The Blackfeet Indian Reservation in Montana is touristic and educational

No one can truly understand or appreciate the history of the lands that are now the United States (and Canada) without understanding the stories and traditions of Native Americans. Today, there are many reservations in the United States (and Canada), and the largest of these is the Najavo Nation, home to some of the Southwest’s most iconic landscapes.

Many Indian reservations are not really open to tourism, but a few are. The Blackfoot Nation in Montana, right next to Glacier National Park, is one that welcomes tourists. It is a reserve that combines history, culture and stunning landscapes in one experience. It’s a great place to learn about American history from an often overlooked perspective.

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The Blackfeet Nation – Montana’s Great Reservation Open to Visitors

The next time you plan to go to Glacier National Park, take a side trip to the Blackfeet Nation (officially called the Blackfeet Tribe of the Blackfeet Indian Reservation in Montana). Most of the tribe’s members belong to the Piegan Blackfeet Band of the larger Blackfoot Confederacy (the confederation extends into Canada).

  • Location: East of Glacier National Park, Montana
  • Cut: 3,000 square miles or 7,800 km2
  • Population: About. 11,000

The reserve is large, spending 3,000 square miles. Although it may not seem large in the context of Montana, it is much larger than the state of Delaware. It is located along the eastern slopes of the Rocky Mountains and borders Glacier National Park to the west and Canada to the north.

According to Office of the Governor of Indian Affairs, the name would come from the “characteristic black color of their moccasins, painted or darkened with ash”. The tribe is actually called “Niitsitapi” (pronounced nee-itsee-TAH-peh), which means “the true people”.

Related: Visiting the Little Bighorn Battlefield National Monument, the site of Custer’s last stand

What to see and do in Blackfeet Nation

Visitors can enjoy the Blackfeet Nation in both summer and winter. Activities include hiking, camping, boating, fishing, hunting, etc. – although tribal permits may be required.

Places to visit include:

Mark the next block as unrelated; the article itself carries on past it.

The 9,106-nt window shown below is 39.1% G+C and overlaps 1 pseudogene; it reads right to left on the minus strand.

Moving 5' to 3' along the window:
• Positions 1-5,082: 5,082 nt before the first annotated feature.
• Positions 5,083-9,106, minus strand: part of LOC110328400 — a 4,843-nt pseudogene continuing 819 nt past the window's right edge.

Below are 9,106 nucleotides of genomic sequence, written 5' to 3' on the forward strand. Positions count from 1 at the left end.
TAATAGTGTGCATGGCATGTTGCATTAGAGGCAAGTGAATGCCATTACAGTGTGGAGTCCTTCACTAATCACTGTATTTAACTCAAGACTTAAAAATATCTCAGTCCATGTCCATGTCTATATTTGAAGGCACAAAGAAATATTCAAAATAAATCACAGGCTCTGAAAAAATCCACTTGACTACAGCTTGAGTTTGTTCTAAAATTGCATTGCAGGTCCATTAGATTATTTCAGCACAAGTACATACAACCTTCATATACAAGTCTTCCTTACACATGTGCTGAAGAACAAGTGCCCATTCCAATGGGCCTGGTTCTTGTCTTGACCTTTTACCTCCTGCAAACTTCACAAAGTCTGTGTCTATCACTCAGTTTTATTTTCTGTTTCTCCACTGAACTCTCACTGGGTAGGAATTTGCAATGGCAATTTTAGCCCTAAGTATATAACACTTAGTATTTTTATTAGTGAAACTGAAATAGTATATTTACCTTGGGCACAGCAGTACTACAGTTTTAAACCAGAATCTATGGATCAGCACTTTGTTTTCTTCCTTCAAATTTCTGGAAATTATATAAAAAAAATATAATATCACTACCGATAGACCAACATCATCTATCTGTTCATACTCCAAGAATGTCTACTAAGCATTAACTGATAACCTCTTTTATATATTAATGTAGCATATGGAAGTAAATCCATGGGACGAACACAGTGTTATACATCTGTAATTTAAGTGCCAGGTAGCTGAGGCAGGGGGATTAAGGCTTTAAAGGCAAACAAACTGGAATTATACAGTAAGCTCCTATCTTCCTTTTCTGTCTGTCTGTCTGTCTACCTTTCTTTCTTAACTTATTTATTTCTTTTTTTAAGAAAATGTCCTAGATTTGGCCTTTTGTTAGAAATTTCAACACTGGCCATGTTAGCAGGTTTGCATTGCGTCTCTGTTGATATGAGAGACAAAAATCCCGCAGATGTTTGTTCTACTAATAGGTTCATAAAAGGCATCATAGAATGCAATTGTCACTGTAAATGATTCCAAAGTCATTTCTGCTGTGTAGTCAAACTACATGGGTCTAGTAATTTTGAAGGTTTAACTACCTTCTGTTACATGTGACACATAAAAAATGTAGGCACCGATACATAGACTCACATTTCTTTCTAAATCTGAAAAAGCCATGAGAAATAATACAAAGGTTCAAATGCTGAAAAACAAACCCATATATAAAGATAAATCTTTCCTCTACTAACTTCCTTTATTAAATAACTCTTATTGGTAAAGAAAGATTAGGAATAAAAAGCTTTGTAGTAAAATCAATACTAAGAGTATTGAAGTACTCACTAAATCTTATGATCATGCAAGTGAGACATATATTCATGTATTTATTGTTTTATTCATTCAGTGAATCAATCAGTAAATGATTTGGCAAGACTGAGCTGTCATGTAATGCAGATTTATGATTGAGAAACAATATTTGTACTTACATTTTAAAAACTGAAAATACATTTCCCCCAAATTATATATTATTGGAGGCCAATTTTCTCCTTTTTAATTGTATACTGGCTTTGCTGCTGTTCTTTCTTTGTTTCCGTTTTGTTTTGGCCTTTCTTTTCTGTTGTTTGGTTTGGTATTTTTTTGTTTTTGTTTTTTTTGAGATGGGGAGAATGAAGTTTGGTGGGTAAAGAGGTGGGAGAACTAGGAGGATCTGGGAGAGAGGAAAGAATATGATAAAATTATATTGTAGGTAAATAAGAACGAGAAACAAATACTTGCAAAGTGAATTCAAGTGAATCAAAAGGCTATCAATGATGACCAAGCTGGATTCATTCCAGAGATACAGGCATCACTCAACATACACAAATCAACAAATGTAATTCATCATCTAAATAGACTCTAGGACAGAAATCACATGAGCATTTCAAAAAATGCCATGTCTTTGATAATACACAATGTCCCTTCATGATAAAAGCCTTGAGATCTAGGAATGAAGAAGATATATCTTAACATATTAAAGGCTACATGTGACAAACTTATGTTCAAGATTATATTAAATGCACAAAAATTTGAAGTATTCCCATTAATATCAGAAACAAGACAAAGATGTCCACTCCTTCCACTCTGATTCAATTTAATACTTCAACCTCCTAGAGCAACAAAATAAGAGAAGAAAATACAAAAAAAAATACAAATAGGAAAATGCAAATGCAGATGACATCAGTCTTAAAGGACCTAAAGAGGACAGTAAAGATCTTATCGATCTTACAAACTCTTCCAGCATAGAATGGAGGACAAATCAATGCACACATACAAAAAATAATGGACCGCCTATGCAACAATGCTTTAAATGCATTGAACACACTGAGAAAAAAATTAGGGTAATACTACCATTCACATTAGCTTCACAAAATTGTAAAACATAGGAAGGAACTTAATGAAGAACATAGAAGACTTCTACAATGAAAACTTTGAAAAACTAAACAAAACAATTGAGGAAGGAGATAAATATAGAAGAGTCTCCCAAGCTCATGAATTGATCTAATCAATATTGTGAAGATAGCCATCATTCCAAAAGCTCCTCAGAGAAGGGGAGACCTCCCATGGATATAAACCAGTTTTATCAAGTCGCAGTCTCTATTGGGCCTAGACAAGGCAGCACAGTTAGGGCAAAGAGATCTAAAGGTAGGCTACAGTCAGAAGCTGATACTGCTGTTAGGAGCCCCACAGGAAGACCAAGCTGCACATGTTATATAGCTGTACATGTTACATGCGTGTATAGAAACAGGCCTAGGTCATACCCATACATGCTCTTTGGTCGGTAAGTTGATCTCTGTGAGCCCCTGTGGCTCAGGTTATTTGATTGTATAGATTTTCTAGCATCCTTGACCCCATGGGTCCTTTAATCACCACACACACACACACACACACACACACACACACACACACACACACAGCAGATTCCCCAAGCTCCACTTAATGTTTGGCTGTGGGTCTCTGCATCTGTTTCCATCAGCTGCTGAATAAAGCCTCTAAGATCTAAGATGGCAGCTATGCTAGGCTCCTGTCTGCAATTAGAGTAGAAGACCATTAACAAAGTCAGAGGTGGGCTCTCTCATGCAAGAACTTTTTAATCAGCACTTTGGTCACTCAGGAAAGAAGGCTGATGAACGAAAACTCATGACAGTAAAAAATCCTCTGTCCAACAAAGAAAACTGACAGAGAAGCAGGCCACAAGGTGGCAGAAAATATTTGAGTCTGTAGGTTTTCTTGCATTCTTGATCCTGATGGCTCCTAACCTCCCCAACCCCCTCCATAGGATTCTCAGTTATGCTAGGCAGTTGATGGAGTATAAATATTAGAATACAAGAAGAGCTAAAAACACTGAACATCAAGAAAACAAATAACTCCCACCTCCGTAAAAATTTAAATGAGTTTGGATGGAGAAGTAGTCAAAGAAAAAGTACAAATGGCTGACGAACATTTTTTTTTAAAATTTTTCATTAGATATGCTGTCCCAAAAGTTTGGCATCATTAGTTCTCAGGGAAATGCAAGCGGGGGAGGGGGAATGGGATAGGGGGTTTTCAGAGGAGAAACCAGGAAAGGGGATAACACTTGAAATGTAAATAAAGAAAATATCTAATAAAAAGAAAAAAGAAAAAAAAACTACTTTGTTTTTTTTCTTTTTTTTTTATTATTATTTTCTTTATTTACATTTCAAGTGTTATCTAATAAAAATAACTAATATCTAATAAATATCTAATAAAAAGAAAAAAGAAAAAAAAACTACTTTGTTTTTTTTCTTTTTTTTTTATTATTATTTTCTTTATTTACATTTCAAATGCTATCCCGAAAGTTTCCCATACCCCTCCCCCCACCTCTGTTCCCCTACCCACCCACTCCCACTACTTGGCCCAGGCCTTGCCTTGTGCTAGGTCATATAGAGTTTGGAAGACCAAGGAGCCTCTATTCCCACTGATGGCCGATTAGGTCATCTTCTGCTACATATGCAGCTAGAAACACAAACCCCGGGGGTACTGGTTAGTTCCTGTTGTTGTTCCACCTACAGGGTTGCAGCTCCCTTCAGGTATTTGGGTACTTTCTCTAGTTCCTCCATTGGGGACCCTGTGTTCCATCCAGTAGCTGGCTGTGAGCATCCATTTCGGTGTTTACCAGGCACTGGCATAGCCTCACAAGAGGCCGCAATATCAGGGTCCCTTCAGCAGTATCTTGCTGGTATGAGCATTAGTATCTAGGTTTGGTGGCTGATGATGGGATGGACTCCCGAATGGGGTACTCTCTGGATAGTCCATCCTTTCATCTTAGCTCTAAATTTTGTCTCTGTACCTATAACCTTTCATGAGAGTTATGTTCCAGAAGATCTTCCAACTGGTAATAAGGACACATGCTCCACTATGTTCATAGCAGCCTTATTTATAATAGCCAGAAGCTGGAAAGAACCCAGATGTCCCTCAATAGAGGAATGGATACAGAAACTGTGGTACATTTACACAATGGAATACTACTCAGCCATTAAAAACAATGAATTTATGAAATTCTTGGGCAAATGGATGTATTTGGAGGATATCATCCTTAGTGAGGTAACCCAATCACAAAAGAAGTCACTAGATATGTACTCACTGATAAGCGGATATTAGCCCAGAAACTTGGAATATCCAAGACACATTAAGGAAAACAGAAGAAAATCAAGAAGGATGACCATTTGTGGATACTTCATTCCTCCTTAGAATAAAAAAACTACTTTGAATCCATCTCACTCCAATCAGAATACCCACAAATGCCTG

• The Blackfoot Heritage Center
  • Glacier Peak Casino
  • Pikuni Gift Shop
  • Plains Indian Museum
  • The Blackfeet Trail Tour (Defined by historic road markers)

Plan your visits around the annual North American Indian Days celebration for a unique insight into Native culture. It is held at Browning (the headquarters of the reservation) the second weekend in July. Another upcoming time is the Heart Butte Indian Days the second weekend in August.

The Plains Indian Museum

The Plains Indian Museum is one of the main attractions of the reservation and one of the best places to learn about the history of the Native Americans of the Great Plains. The museum is located in the Browning Tribal Headquarters.

It was founded in 1941 and focuses on the art, historical clothing, horse gear, weapons, and other artifacts of the northern tribal plains people. Their exhibitions rotate with the seasons.

The museum represents more than the Blackfoot; it also represents the Sioux, Northern Cheyenne, Crow, Arapaho, Shoshone, Assiniboine, Flathead, Cree, Chippewa and Nez Perce.

  • Photography: Forbidden in the museum

Summer hours:

  • Open: Tuesday to Saturday, 10 a.m. to 4:30 p.m.
  • Firm: Sunday and Monday

Admission:

  • Adult: $6.00
  • Child: $2.00 (6 to 16 years old)

The Plains Indian Museum is one of the great hidden gems to learn more about the culture and history of the tribes that roamed the Great Plains and their culture.

Related: Cherokee Nation: What You’ll Learn at Oconaluftee Village

Blackfoot Cultural Camp

Another of the attractions of the reserve is the Blackfoot Cultural Camp. It is nestled in the breathtaking foothills of the Rocky Mountains near Browning.

Visitors should also visit their Native American Art Gallery and see its exhibits of contemporary and traditional Blackfeet art.

Bring the history of the Blackfoot Indians to life with their Blackfeet History Tour. On tour, visitors visit buffalo jump sites, powwows, tipi rings, and the Museum of the Plains Indians.

Ride a horse:

  • Half day: $125 per person
  • Full day: $195 per person

Other activities offered are horseback riding, hiking, fishing, listening to stories of Native American tribes, and more.

  • Camp: Stay in a traditional teepee

The Blackfeet Culture Camp is, well, a camp. They have a number of teepees and other accommodations to stay in. See their price list for more information about the stay.